Sediment bypass tunnels and biodiversity

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Stonefly larva (Photo: Silvana Kser, Eawag)

Stonefly larva (Photo: Silvana Kser, Eawag)

Mountain rivers swollen by heavy rainfall deposit large amounts of sediment in reservoirs. To prevent the loss of storage capacity, some reservoirs are equipped with bypass tunnels which convey sediment-laden waters to downstream reaches. The fact that such tunnels offer ecological benefits as well as economic advantages was shown, for example, by a study carried out on the Solis reservoir in Graubünden.

Eawag scientists, in collaboration with Japanese colleagues, have now investigated the effects of sediment bypass tunnels (SBTs) on macroinvertebrates (e.g. insect larvae or amphipods). In the study, analysis of DNA metabarcoding data was used for species identification. This method is less time-consuming and more precise than morphology-based assessments of macroinvertebrates.

Positive influence on biodiversity

The scientists assessed macroinvertebrate communities in three dam-fragmented rivers with SBTs (Reuss/Pfaffensprung, Rabiusa/Egschi and Albula/Solis) in comparison with two free-flowing rivers and two dam-fragmented rivers without SBTs. Overall, they collected almost 7000 larvae from 16 sampling sites and analysed 2.3 million gene sequences, which were assigned to 131 species.

Comparison of upstream and downstream communities showed that SBTs have a positive influence on macroinvertebrate diversity: species composition at downstream sites becomes increasingly similar to upstream sites the longer a tunnel has been in operation and the more frequently it is operated. In contrast, if no sediment is transported to residual reaches, marked dissimilarities are observed between upstream and downstream communities.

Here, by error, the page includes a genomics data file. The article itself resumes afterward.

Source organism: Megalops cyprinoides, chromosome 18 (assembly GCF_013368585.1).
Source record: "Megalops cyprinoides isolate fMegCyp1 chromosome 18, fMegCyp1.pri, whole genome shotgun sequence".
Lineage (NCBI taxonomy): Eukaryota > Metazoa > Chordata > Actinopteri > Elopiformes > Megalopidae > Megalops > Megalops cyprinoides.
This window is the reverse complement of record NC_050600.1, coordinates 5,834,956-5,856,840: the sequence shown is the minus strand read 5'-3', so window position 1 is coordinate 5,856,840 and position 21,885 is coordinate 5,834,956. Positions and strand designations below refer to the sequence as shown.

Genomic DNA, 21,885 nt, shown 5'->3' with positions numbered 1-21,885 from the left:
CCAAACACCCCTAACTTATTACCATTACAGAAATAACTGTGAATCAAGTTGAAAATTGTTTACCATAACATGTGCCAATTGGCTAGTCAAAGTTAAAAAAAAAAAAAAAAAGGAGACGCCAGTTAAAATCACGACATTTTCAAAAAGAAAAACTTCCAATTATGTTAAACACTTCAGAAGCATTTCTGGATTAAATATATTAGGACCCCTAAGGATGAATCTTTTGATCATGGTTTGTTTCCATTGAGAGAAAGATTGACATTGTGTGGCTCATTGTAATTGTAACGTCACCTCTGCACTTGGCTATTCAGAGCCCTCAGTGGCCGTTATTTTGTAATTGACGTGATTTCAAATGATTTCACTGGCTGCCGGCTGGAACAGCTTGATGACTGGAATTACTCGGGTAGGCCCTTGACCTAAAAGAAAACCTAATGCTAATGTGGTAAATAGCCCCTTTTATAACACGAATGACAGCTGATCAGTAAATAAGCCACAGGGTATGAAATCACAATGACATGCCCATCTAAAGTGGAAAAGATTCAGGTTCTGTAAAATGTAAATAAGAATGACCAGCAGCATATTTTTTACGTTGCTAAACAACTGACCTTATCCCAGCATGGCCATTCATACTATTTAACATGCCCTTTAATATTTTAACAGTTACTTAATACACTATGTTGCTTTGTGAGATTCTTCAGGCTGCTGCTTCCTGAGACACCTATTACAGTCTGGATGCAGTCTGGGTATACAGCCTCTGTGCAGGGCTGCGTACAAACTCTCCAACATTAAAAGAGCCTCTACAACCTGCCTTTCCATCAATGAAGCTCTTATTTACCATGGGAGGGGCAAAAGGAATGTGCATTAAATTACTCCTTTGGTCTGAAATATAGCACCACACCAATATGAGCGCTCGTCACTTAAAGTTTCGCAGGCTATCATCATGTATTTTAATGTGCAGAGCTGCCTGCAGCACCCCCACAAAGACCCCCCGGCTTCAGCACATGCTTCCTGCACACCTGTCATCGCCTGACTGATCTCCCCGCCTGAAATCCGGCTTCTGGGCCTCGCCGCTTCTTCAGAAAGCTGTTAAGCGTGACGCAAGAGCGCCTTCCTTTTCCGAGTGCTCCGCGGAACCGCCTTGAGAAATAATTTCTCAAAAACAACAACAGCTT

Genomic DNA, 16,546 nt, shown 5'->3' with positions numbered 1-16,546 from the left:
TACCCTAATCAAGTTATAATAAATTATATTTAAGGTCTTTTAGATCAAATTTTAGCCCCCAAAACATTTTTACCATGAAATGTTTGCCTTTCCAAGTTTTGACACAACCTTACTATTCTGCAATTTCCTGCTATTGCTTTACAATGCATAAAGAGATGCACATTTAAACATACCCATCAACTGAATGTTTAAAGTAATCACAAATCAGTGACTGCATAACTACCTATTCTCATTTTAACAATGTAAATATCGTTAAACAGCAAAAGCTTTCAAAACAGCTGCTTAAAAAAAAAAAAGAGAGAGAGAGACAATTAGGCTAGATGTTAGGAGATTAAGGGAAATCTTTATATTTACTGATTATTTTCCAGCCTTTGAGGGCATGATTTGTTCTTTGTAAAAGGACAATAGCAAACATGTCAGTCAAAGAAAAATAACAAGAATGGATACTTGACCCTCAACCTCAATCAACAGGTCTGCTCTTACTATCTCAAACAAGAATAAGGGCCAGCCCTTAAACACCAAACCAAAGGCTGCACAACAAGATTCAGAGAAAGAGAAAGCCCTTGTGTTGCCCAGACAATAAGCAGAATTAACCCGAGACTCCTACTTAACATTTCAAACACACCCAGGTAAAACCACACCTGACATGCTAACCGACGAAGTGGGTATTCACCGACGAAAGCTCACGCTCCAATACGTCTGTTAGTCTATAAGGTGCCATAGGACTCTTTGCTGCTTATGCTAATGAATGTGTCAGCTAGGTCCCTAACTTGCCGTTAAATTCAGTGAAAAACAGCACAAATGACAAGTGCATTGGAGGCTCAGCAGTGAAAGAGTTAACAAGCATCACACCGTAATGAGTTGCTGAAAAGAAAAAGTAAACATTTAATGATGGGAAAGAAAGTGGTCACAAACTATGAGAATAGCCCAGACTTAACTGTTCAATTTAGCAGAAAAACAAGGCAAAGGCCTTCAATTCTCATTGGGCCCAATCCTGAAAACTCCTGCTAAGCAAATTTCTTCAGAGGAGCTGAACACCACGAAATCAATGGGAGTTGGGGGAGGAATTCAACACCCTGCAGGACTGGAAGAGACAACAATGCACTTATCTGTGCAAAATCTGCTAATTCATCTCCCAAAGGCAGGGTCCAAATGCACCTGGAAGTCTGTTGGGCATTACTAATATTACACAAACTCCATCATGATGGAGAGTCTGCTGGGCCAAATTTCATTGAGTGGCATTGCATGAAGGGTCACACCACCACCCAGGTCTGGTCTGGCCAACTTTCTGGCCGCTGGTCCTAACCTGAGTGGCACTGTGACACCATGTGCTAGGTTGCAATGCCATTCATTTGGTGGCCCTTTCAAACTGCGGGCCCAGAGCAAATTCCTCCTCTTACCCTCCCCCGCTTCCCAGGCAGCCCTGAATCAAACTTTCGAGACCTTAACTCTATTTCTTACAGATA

Suitable method

The results of the genetic analysis correlated well with the morphological assessments carried out in parallel. The scientists thus demonstrated that DNA metabarcoding is a suitable method for obtaining quantitative estimates of diversity.

Sediment bypass tunnels (SBTs) are guiding structures used to reduce sediment accumulation in reservoirs during high flows by transporting sediments to downstream reaches during operation. Previous studies monitoring the ecological effects of SBT operations on downstream reaches suggest a positive influence of SBTs on riverbed sediment conditions and macroinvertebrate communities based on traditional morphology-based surveys. Morphology-based macroinvertebrate assessments are costly and time-consuming, and the large number of morphologically cryptic, small-sized and undescribed species usually results in coarse taxonomic identification. Here, we used DNA metabarcoding analysis to assess the influence of SBT operations on macroinvertebrates downstream of SBT outlets by estimating species diversity and pairwise community dissimilarity between upstream and downstream locations in dam-fragmented rivers with operational SBTs in comparison to dam-fragmented (i.e., no SBTs) and free-flowing rivers (i.e., no dam). We found that macroinvertebrate community dissimilarity decreases with increasing operation time and frequency of SBTs. These factors of SBT operation influence changes in riverbed features, e.g. sediment relations, that subsequently effect the recovery of downstream macroinvertebrate communities to their respective upstream communities. Macroinvertebrate abundance using morphologically-identified specimens was positively correlated to read abundance using metabarcoding. This supports and reinforces the use of quantitative estimates for diversity analysis with metabarcoding data.

Serrana, J. M.; Yaegashi, S.; Kondoh, S.; Li, B.; Robinson, C. T.; Watanabe, K. (2018) Ecological influence of sediment bypass tunnels on macroinvertebrates in dam-fragmented rivers by DNA metabarcoding, Scientific Reports , 8, 10185 (10 pp.), doi: 10.1038/s41598-018-28624-2 , Institutional Repository